The water harvesting and irrigation systems introduced by the Muslim rulers in Valencia and other regions of Islamic Spain filled them with orchards and rice fields. These systems are still followed in Valencia, and several words of Arabic origin relating to irrigation and water harvesting are used even today. A celebration in commemoration of the ‘Millennium of the Waters’ was held in Valencia in 1960. The celebrations marked the public recognition of the establishment of the irrigation system, and especially the Tribunal of Waters (Tribunal de las AquasI), introduced during the reign of Abd al-Rahman III in the 10th century, for the purpose of regulating the irrigation infrastructure in the fields. The Tribunal of Waters continues to be in use for settling local disputes relating to irrigation. It meets every Thursday at noon outside the Valencia cathedral for the purpose. The Tribunal is perhaps Europe’s oldest democratic institution which has been continually functioning for the past one thousand years. It has been recognised by UNESCO as a cultural heritage. Islamic and Arabic influences left an enduring influence on Spanish cuisine, dress and daily life. Muslims introduced rice, saffron, almonds and spices in local cuisines, which are still widely used in Spanish cuisine. Paella, the most important dish of Valencia, had an Arabic origin.

On February 7, 2014, the Spanish government approved a law allowing descendants of Sephardic Jews, who were expelled from the country in 1492, to seek Spanish citizenship, in addition to their existing nationality. Spain’s Justice Minister Alberto Ruiz-Gallardon said that Spain owed the Sephardic Jews a debt for spreading the Spanish language and culture around the world. He added, “The law we have passed today has a deep historic meaning: not only because it concerns events in our past of which we should not be proud (like the decree to expel the Jews in 1492) but because it reflects the reality of Spain as an open and plural society.” Spain does not allow dual citizenship except for people from neighbouring Andorra and Portugal and from former Spanish colonies such as the Philippines, Equatorial Guinea and Latin American countries.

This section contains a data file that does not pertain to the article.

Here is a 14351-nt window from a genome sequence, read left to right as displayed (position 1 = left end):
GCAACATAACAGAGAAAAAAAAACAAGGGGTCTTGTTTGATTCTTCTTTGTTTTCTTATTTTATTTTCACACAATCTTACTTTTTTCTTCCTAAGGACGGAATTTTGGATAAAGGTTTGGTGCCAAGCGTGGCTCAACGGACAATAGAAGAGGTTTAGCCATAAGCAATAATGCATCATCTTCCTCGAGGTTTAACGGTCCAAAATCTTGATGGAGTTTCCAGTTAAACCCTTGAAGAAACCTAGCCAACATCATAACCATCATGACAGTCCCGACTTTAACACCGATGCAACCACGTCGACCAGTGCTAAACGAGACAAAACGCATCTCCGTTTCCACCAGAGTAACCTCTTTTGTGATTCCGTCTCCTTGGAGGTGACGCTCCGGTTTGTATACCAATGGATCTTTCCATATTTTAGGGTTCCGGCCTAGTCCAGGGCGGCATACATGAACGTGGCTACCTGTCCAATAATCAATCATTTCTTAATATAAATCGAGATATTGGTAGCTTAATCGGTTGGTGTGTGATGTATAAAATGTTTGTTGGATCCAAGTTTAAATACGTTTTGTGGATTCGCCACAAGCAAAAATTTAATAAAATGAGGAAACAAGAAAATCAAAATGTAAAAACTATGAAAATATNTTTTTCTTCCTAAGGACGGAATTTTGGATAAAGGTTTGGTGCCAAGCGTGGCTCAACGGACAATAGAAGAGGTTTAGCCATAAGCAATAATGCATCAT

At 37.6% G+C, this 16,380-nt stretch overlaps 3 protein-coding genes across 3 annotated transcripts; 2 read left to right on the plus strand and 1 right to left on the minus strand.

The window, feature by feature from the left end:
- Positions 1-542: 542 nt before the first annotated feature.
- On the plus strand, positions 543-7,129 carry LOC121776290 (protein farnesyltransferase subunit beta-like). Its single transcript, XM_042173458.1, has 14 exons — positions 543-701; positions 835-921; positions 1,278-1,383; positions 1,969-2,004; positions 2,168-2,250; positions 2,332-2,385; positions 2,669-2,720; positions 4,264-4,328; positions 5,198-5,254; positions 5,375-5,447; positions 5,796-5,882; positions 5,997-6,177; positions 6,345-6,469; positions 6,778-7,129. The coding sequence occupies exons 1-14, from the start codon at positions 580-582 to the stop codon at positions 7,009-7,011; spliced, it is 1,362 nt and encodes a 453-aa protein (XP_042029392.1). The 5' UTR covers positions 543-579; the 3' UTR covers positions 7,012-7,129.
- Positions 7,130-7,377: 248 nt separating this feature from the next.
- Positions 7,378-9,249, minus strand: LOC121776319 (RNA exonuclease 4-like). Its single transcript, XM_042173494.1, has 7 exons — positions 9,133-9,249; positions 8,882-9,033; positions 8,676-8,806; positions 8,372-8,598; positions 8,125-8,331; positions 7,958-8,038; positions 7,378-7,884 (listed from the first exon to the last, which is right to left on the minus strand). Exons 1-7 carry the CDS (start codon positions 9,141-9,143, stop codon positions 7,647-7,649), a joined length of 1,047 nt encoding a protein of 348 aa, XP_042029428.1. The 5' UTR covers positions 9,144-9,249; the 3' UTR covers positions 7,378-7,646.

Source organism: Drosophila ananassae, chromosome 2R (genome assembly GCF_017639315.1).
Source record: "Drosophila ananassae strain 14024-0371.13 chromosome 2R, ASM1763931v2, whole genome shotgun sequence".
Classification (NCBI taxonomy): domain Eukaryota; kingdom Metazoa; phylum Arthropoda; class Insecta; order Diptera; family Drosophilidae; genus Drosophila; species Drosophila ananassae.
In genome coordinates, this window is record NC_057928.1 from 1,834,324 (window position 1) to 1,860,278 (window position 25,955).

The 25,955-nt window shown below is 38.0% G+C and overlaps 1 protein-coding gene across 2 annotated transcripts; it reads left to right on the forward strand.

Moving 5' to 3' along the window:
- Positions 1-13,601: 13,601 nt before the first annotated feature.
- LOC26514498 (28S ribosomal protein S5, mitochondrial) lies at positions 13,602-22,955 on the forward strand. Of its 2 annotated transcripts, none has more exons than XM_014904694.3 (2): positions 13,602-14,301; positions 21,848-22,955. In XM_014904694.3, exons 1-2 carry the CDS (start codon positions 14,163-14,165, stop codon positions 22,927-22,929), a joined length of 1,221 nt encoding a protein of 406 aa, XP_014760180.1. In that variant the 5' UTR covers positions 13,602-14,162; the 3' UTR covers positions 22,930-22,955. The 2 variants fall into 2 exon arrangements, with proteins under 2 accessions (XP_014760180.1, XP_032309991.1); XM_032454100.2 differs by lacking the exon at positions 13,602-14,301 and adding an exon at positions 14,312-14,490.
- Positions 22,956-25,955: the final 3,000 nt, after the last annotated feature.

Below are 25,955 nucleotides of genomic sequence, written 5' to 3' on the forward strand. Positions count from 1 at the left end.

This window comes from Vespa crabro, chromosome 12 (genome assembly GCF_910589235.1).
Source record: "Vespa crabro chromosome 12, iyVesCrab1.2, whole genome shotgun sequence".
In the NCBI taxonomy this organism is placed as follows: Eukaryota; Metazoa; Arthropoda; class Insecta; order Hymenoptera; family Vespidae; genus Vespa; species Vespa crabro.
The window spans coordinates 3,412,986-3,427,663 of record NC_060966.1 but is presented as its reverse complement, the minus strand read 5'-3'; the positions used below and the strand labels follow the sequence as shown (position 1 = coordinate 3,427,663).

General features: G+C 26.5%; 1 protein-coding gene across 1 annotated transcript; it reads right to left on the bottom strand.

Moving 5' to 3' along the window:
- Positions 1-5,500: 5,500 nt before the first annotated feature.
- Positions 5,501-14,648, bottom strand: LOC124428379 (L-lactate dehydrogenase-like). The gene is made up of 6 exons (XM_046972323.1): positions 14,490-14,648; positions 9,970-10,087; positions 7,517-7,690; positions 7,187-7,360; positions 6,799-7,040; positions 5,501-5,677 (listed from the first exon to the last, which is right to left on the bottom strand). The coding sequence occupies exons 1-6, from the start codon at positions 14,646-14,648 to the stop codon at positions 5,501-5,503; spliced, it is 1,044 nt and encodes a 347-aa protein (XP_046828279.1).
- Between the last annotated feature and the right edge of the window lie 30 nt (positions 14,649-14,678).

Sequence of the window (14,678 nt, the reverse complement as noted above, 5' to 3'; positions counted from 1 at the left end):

The descendants of Sephardic Jews, who are estimated to number around 3.5 million, are living in Israel, United States, Turkey, France, Mexico, Argentina and Chile.

Muslim groups in Spain are demanding that the Spanish government’s gesture towards the descendants of Sephardic Jews should also be extended to the descendants of Muslims who were expelled from the country more than 500 years ago. The current population of Muslims in Spain is estimated to be around 1.6 million, making up about 3.4% of the country’s population.

Cordoba Mosque

The Cordoba Mosque represents one of the most magnificent and astounding architectural monuments of the Islamic world. The construction of the mosque began in 784 at the instance of the first Muslim ruler of Spain, Abd al-Rahman I. The construction as well as additions continued over the next two centuries. The area of the mosque measures 570 feet in length and 425 feet in width. The ceiling is 30 feet high. King Abd al-Rahman III constructed a large square minaret atop the mosque in 951. The minaret was destroyed in an earthquake, following which King Al-Nasir built another square minaret with a height of 72 metres.

The grandeur of the Cordoba Mosque is simply breath-taking. The conspicuous features of the mosque are its colossal and grandiose scale, its magnificent double-arched colonnade, its marvelous symmetry, its exquisite ornamentation and its inimitable calligraphy. The mosque’s large structure is supported by nearly 1000 columns made from jasper, onyx, marble and granite. The high ceiling of the mosque, made from pine wood, is richly decorated and beautifully painted. The mihrab (prayer niche) is decorated with geometric and flowing designs of plants and embellished with Quranic calligraphy in Kufi and Maghrebi styles.